Those who know me personally are often entertained by stories of my troublesome little dog. He wears diapers, jumps on counter tops, dumps the trash, opens doors, barks at everything and everyone… and is the biggest love in the world. They also know that I cook for my dog.
Since I am often asked about his meals, I thought I would share a simple ‘everyday’ pet food recipe that is healthy, lean and inexpensive. My recipes are rough, so bear with me; just give it a whirl and you’ll see how easy it is.
To start with you will need a large casserole pan with a lid.
- a pound of ground chicken or turkey. the vet told me to use lean meats, no beef for my breed.
- bag of frozen mixed veggies: carrots, squash, cauliflower, peas, corn, broccoli, beans, almost anything goes. Please read the label and make sure there are NO ONIONS or added salt in the veggies.
- 3/4 bag or box of uncooked pasta. I usually use omega3 enriched elbow macaroni, but sometimes I just use what is available at home. This dish was prepared with gluten-free rice pasta, which is also a great alternative.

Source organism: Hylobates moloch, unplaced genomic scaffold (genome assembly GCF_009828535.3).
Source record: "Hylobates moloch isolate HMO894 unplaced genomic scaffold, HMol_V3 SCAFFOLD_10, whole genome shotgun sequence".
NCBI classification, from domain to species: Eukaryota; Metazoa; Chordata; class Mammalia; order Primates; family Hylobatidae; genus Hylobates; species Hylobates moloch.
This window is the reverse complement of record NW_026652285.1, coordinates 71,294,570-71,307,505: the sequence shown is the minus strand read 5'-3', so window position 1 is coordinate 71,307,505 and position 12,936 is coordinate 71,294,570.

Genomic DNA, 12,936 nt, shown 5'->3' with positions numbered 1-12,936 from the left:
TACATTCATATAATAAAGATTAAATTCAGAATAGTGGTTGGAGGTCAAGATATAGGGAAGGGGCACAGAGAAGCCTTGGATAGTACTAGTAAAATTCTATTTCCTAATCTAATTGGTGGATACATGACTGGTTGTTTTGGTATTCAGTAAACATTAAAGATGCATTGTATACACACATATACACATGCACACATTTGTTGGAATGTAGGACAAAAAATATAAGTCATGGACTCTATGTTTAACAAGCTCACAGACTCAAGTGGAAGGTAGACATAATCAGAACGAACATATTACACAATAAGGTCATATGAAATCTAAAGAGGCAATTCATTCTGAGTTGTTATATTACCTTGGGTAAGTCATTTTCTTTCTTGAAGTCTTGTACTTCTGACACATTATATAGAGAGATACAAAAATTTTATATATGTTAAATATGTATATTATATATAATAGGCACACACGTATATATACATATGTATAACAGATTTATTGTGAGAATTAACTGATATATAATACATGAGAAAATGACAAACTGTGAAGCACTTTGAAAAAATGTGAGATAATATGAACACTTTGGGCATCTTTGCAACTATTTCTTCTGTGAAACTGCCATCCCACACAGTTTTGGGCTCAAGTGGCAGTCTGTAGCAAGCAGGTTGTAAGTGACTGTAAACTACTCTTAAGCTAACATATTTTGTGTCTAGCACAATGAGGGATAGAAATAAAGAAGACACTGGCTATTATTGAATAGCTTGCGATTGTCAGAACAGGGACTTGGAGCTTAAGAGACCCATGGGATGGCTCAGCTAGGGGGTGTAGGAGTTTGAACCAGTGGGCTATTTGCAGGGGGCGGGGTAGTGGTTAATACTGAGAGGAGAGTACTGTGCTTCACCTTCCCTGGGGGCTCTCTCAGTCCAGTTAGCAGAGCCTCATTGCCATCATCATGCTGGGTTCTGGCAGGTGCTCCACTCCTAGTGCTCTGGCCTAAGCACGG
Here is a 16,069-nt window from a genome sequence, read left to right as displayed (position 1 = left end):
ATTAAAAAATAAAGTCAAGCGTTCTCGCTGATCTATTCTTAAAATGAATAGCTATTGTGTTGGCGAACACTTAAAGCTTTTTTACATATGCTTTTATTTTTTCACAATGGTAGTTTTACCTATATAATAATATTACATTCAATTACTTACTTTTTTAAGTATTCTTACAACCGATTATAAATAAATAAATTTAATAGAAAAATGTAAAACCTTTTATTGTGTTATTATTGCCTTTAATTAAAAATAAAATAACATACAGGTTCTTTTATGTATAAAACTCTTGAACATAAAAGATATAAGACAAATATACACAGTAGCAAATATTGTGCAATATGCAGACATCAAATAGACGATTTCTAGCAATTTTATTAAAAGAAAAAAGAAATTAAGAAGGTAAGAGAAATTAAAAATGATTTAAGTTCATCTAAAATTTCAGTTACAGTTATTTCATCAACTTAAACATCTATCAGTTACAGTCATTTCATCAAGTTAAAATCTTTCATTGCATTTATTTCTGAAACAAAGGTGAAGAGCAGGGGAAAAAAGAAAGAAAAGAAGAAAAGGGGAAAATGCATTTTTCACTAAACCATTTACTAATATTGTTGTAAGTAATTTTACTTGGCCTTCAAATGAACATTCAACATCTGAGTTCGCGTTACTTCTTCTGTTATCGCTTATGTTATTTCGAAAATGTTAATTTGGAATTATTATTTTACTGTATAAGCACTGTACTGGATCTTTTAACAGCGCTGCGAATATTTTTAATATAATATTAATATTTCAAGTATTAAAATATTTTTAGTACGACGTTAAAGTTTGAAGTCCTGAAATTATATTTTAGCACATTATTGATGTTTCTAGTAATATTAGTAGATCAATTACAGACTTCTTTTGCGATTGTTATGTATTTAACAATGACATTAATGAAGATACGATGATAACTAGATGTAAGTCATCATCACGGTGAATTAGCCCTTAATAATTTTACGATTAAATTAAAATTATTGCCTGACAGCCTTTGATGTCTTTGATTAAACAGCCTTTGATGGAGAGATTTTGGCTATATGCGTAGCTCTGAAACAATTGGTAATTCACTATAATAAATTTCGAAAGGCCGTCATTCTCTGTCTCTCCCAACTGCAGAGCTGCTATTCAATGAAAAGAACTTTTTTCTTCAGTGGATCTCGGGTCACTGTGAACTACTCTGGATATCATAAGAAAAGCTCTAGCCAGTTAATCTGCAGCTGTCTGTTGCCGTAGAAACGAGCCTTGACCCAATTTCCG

- roughly 3 cups of water.
Begin by adding a little oil to the bottom of the pan and browning the ground meat. Once brown, add the entire bag of frozen mixed veggies, dried pasta and water. Stir and then cover with lid. Cook for about 10 minutes on high heat, stir. Lower heat to a simmer for another 10 minutes, stirring occasionally, until all the water is absorbed and the pasta is tender.
Let stand for 10 or more minutes to cool and then, to break down the pasta and veggies, smash everything together with a hand held potato masher.
There are many alternatives to making homemade healthy dog food for your pet, this is just one very simple recipe that works for my household. Of course, frozen veggies can be substituted for fresh, and white rice (not brown, trust me) can be used in lieu of pasta.
The most important thing you can do is speak with your Vet about what constitutes a healthy diet and serving size for your breed, then get on the internet, do a little research about foods that are dangerous for dogs (like onions, grapes, garlic and avacado), and go from there.
Remember, as with any change in your pet’s diet, do so gradually to avoid stomach upset. Mix a little of the old food with a little of the new food and wean them off.